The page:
The most persistent failure point I have seen is to not recognize and connect the dots between the desire to innovate and the mechanics of execution and followthrough. That is why one of the biggest wins can be to break innovation execution down into small manageable steps that produce signals along the way, including progress markers such as hitting important milestones, getting a pilot to market and seeing impact, enabling capabilities to deliver or mobilizing resources against a defined set of market needs.

What Limelight Shows on InsurTech’s Future

Limelight Health, the winner of our start-up Showcase at our first Insurance Disrupted | Silicon Valley, gives a sense of what’s to come with innovation in insurance.

Limelight Health has a product called QuotePad, which is one of the first real-time, mobile, all-in-one quoting platforms for health insurance and benefits professionals. (The others highlighted at the Showcase are RigGroupHubroostJumpstart RecoveryZenehomeSureify.)


Jason Andrew, CEO of Limelight, says what his company is doing is a harbinger of even bigger changes: “We are witnessing one of the largest transformations in the history of a multitrillion-dollar industry. New technology is changing the game for the entire insurance ecosystem. Quicker, more seamless data integration is changing the insurance process, from the way consumers research and purchase insurance to how claims are underwritten. As a result, companies large and small are sprinting to keep up with the demand for agile and integrated technology platforms that can harness this growing data volume and extract real value from it.  The largest carriers are now paying attention to big data, spending more money on research and bringing on data scientists to analyze and shape the future of insurance. “

As the industry moves from a legacy framework to a series of more connected systems with intelligent logic built in, all parties involved in the selling and decision-making process will be allowed to spend more time executing decisions and much less time on the administrative work that is a large and protracted part of the process today.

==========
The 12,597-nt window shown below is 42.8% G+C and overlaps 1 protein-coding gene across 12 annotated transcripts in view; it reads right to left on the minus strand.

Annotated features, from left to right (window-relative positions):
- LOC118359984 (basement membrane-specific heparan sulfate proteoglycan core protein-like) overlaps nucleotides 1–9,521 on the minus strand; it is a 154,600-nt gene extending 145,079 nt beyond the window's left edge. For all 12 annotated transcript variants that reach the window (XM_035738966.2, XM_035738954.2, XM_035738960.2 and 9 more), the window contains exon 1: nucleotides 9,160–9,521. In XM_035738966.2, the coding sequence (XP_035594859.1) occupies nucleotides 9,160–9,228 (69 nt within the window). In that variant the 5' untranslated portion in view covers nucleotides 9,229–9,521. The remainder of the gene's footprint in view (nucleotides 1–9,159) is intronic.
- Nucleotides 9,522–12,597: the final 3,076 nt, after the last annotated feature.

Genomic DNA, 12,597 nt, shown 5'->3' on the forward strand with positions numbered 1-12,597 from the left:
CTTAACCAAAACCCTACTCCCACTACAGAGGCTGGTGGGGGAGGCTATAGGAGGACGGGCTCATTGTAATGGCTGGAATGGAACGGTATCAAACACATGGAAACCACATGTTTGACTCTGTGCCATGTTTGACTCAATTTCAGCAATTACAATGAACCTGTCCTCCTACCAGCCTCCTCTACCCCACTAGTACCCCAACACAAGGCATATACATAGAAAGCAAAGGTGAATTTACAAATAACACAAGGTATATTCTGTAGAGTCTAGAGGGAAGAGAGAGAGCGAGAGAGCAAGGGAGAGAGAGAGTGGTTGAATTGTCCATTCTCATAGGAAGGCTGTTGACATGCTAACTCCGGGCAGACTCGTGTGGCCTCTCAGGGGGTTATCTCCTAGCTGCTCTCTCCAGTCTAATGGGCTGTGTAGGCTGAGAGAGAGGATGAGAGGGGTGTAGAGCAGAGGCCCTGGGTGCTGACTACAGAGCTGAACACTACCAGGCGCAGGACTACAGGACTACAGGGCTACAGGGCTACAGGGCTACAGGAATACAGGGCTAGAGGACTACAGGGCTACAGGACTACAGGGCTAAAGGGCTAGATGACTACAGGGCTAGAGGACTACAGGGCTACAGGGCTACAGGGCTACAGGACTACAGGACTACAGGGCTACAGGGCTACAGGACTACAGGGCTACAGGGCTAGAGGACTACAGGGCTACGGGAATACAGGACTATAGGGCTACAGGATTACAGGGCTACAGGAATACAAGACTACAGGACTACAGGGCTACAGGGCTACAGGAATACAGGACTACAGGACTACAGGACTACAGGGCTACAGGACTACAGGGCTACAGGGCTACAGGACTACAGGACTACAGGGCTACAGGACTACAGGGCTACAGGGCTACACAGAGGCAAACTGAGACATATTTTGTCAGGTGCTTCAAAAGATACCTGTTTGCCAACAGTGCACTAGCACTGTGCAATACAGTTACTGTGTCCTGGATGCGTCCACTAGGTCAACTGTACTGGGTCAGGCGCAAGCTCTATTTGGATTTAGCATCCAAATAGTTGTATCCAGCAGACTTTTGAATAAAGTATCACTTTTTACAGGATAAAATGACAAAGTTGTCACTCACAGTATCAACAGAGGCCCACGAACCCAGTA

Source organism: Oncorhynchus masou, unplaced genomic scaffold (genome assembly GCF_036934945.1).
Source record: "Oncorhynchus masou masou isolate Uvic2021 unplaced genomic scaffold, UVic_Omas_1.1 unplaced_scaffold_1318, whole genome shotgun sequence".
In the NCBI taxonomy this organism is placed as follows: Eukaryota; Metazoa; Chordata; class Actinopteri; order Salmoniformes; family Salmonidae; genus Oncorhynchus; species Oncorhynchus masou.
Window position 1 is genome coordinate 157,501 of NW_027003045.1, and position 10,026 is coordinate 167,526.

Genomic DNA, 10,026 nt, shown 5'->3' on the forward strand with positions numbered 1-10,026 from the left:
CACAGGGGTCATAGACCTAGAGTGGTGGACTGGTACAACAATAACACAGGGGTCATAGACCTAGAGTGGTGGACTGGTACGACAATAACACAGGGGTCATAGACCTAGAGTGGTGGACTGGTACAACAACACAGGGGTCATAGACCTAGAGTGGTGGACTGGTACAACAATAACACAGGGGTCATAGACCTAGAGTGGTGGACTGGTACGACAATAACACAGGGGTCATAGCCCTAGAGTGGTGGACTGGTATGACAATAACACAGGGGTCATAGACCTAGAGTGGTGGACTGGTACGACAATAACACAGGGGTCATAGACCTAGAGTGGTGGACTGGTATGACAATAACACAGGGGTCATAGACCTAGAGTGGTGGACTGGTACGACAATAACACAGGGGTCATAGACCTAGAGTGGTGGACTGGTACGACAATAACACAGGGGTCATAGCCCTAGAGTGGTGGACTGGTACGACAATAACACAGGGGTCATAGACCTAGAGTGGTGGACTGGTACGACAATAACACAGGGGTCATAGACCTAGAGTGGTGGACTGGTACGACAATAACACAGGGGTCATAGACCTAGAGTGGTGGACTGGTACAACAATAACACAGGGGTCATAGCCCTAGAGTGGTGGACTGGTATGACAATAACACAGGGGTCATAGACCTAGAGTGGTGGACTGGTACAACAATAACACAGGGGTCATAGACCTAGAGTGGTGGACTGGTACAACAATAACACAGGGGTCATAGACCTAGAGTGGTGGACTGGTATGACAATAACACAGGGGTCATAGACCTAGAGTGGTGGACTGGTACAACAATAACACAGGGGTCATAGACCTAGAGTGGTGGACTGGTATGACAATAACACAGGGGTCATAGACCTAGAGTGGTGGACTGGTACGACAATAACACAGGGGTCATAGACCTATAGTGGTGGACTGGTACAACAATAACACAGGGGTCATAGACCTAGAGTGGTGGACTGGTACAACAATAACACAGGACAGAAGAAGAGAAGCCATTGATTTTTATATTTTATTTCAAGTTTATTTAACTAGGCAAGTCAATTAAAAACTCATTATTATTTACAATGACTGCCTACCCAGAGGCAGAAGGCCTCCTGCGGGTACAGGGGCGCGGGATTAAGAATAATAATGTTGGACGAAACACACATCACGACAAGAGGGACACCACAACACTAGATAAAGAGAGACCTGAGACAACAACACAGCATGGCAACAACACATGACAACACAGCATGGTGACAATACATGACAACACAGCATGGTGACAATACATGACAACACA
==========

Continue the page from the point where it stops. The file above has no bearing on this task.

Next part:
Andrew says, “For the health insurance market, which is fragmented with a lot of outdated systems that don’t connect or communicate easily, and where redundancy often leads to a high probability of error, we see this as being where QuotePad will make a significant impact on the insurance industry.”

Limelight Health was born in February 2014. Before that, the insurance technology boom had not fully launched, and it took several years of pitching, partnering and persistence to gain the attention of an industry that now supports the cause. Prior to 2014, no one was really interested in investing in insurance.

What we now know as #insuretech and #fintech was not the sexy vertical it is today. And we’re just getting started.

If you’re in the industry you are probably keenly aware of some of the changes that are coming, but not all. Please consider joining us for future Insurance Disrupted conferences, with our start-up Showcases. The next will be held March 22-23 in Silicon Valley. ITL readers receive a 15% discount here.

Organizer and host of Insurance Disrupted Conference: Silicon Valley Insurance Accelerator – SVIA

Innovation Partner: Insurance Thought Leadership

Conference sponsors: Aflac, Munich RE, Captricity, Zendrive, XL Innovate, Saama Technologies, CRC Insurance Brokers, Novarica